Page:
INDIANAPOLIS — The Utah Jazz beat the Indiana Pacers 123-117 on Monday night at Gainbridge Fieldhouse. They’ve got one more game on this four-game trip against the Memphis Grizzlies on Wednesday night, which means that at worst, the Jazz will finish their current road trip 2-2.

Closing out the post-trade deadline, pre-All-Star trip with a split would be great news for the Jazz after they sent out four contributing players at the deadline and the new guys (Juan Toscano-Anderson and Damian Jones) haven’t even had a chance to play with the Jazz yet.

For the people that want the Jazz to lose a maximum number of games to increase lottery odds, I can see how winning against the Pacers and Toronto Raptors would sting a little, but the way I see it, if the Jazz learned through this roster change that they are still a roughly .500 team with the pieces they have, that can easily inform what they do moving forward.

Now, onto some thoughts from Monday’s game.

Changing the pace in the second half

Jazz coaches thought they might run into some pace problems against the (ahem, pun intended) Pacers. The Indiana squad is really fast, led by Tyrese Haliburton’s ability to push after not only misses, but also makes.

“They are maybe the fastest team in the league at changing ends of the court,” Jazz head coach Will Hardy said.

“They are also committed to running. You can show as much film as you want about that, but you can’t simulate that speed and I thought early in the game it really caught us off guard.”

At halftime, Hardy re-emphasised the Jazz’s gameplan — with stopping the Pacers from pushing the ball up the court in such quick order their No. 1 priority. 

“We played a heavy transition game early and I think as the game went on our team adjusted and was able to keep them in the halfcourt,” he said.

“Our team did a good job of getting back and setting our defense and it allowed us to get more stops in the fourth quarter and ultimately helped us come up with the win.”

Hardy is really big on sticking to a plan and “staying the course,” as he likes to say, and the Jazz have seen some real benefits when they push through some early game struggles and make sure they don’t lose sight of a game plan.

This was just one more example of that.

Is Collin Sexton too fast?

Sometimes when Collin Sexton barrels down the court, he’s going so fast that it seems impossible for him to have any control over his legs, much less the ball he has in his hands.

Somehow, he manages to maintain composure in many of those situations and it’s a true gift, though sometimes it can really put pressure on the rest of the Jazz players to make sure that they’re trying to run back on offense to at least be near Sexton.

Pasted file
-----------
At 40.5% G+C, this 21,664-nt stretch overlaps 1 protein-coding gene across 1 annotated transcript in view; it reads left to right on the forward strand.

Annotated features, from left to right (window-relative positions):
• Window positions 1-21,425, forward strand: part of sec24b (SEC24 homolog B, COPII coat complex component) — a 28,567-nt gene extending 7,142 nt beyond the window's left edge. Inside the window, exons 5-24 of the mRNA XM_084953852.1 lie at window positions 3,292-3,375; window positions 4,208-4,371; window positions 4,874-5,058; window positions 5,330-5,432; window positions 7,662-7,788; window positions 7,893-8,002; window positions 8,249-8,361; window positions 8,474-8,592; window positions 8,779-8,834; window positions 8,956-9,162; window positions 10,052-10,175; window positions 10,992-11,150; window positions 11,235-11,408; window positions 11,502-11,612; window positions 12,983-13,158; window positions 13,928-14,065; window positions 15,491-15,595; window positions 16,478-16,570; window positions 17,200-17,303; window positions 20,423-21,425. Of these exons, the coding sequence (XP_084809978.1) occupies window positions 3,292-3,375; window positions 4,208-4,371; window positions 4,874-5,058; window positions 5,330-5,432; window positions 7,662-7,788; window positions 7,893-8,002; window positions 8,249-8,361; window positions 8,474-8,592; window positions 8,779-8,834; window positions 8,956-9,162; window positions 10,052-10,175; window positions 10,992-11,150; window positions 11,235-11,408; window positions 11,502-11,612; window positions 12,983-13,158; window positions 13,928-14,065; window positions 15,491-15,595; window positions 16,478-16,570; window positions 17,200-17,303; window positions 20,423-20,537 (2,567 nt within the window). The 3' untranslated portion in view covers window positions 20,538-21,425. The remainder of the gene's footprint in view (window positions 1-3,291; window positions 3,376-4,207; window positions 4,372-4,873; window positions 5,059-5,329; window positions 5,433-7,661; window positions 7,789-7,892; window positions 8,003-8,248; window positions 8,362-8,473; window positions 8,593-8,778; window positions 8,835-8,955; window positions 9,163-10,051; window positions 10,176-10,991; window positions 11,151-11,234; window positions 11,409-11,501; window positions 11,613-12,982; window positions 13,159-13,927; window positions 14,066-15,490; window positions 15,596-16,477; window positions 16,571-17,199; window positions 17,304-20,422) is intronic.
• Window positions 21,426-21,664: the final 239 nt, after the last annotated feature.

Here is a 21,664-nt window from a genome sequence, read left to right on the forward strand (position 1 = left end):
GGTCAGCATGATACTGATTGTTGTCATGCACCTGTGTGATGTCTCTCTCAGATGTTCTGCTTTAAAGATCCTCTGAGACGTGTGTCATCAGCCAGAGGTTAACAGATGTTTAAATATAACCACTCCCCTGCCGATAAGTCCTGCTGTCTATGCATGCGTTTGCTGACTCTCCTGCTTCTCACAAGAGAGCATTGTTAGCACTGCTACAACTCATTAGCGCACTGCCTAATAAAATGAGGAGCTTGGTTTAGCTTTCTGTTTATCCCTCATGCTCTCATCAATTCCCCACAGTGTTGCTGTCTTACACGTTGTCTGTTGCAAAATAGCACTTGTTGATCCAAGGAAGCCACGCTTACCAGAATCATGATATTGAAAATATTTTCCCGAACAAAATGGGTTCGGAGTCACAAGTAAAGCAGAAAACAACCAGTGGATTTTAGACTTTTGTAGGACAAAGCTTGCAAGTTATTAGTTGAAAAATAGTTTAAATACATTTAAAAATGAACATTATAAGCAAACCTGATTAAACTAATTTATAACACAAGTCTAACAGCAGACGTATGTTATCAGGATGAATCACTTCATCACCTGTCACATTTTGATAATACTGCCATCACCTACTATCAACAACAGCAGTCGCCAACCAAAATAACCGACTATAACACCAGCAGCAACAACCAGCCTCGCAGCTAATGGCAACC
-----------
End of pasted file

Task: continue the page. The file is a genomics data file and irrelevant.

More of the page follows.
“I was joking during the beginning of the fourth quarter that if those guys wanted to get shots, they should probably stretch and start running,” Hardy said.

“Collin is going at a different speed than everybody else. You know, Collin is one of the fastest players in the NBA, and we encourage Collin to use his speed to push the tempo for us.”

And Sexton loves it.

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“A few times tonight they just couldn’t get back fast enough, not just my teammates but  the referees as well,” Sexton said with a laugh after Monday’s game.

“But I know if I’m running hard at someone, it’s almost like a football game. It’s kind of hard for them to change directions.”

Sexton’s ability to control the ball at that speed, right up to the rim, is so valuable for the Jazz. He attracts all the attention of the defense in those scenarios, and when the other Jazz players stay relatively close in trailing Sexton, it usually ends up well.

Sexton can often end up with three open shooters out on the perimeter, or even if he goes up into the trees and gets his shot blocked, Walker Kessler is right there for a putback.

The only time it’s an issue is when there’s no exit strategy and Sexton is so far ahead of the rest of the offense that if anything goes wrong, it puts the other team in a 5-on-4 situation.

It’s not that Sexton is too fast. Instead, it’s more that he is still learning how to use his speed to his advantage.

What could Simone Fontecchio become?

Ochai Agbaji and Simone Fontecchio have been getting more and more playing time recently, and it kind of got me thinking about what we hope to see out of these players.

Though there are many who are familiar with Agbaji’s game after he was a star for an NCAA title winning Kansas squad, not so many people are as familiar with Fontecchio, or ‘Tec,’ which is the nickname his teammates and coaches use.

I’ve been trying to come up with a player or players who I think could be used as a template for Fontecchio. I put the question to my Twitter followers and they delivered by suggesting some really good names.

In order to put this in terms that Jazz fans would be uniquely qualified to understand, here’s what I’ve come up with.

A mix between Joe Ingles and Georges Niang, but maybe even a little more athletic.

It’s possible that Fontecchio doesn’t end up with the defensive chops that Ingles had earlier in his career, but he makes up for that with the size of his frame and how strong and athletic he is.

Fontecchio’s frame and proportions are similar to Niang, but again, he’s a little bit faster and able to move laterally a bit more than Niang is.

I’m not saying that Fontecchio will end up being as good as Ingles was, or even Niang for that matter. But I think, with Fontecchio’s ability to make shots and quick decisions, there’s a chance for him to turn into that kind of player.

Stay tuned.